The Blessing and Curse of Modern Technology

“Come over to my place and check out our new computer,” Mike said.

“OK,” was my typical answer.

Mike was the first person I knew to own a personal computer. This was the technological stone ages of the early eighties.

“Isn’t it cool!?” he exclaimed with nerdy enthusiasm.

“Yeah, sure is…” trying to muster up as much fake enthusiasm as I could.

All I saw was a really dull looking computer screen, of light green on dark green, with a flashing square cursor. As a Gen X kid of 16, well before I knew the slightest thing about computers, I could not have been more unimpressed. Yet he and his brothers were gathered around the thing like a scene from the forties where families would gather around some giant radio in the living room to catch up with the news of the world. Mike was my friend – still is – and I love him dearly but I did not share his enthusiasm for the thing in the slightest.

I managed to avoid computers for another 6 years or so until I made it to university in a Bachelor of Commerce program. I remember the professor having the same sort of enthusiasm and it seemed like just about every other student in that class was some sort of computer nerd that would freebase these ancient monochrome machines like some sort of weird addiction. I felt totally screwed that first class…and I was. It was way over my head but I somehow managed to pass the class but just barely.

I clawed and scraped my way through university and finally ended up with a degree. Finally, I could get out there and start working full-time. I was adamant on getting a bachelor’s of something before starting to work full-time.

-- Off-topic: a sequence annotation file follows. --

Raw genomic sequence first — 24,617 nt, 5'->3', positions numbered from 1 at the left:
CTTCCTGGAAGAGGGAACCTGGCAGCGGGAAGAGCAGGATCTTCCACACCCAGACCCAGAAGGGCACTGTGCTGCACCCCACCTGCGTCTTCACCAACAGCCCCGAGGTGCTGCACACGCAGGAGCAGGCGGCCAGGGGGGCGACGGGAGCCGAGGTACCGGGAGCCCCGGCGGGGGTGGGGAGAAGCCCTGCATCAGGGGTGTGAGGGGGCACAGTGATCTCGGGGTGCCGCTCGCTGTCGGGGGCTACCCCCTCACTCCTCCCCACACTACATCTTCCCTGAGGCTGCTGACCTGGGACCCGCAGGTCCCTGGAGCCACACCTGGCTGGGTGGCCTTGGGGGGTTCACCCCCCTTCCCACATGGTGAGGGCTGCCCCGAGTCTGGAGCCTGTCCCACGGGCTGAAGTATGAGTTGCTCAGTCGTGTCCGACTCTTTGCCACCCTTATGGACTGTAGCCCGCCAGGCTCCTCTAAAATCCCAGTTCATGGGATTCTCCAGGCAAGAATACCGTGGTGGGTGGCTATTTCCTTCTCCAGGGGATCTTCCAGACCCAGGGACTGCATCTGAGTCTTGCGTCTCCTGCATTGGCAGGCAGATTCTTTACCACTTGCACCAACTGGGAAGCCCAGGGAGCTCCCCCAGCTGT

When I got into the work world, my first job was in customer service, where I would spend day after day sitting in front of an ugly relic of light green on dark green WANG computer. It’s like the ugly green screens were ghosts that wouldn’t leave me alone, haunting and terrorizing me, and threatening my sanity. Ok, yeah, just a little poetic license there for some exaggerated hyperbole.

After four years as a Customer Service rep, I ended up going out on the road as an account rep. In those days, everything was paper, pen and faxes…and ooh!, I had a pager. But I managed to escape the grip of the ugly green screen. Towards the late nineties, some four years into my career as an outside sales rep, management starting talking about automating the sales force, which meant buying us all laptops and making us use a CRM tool. Back then, CRM was totally new to the business world, unlike now where Salesforce, Hubspot, and other similar programs basically rule the world.

I liked being a sales rep and I was keen to learn as much as I could about our impending tech based sales roles, so I enrolled in a Windows 95 night class at the local college. Funny enough, some of the tips and tricks that I learned in that class, I still use today. When I was done with that class, I thought it best to learn how to type. Hunting and pecking would seriously dampen my productivity if I was to live on by the laptop.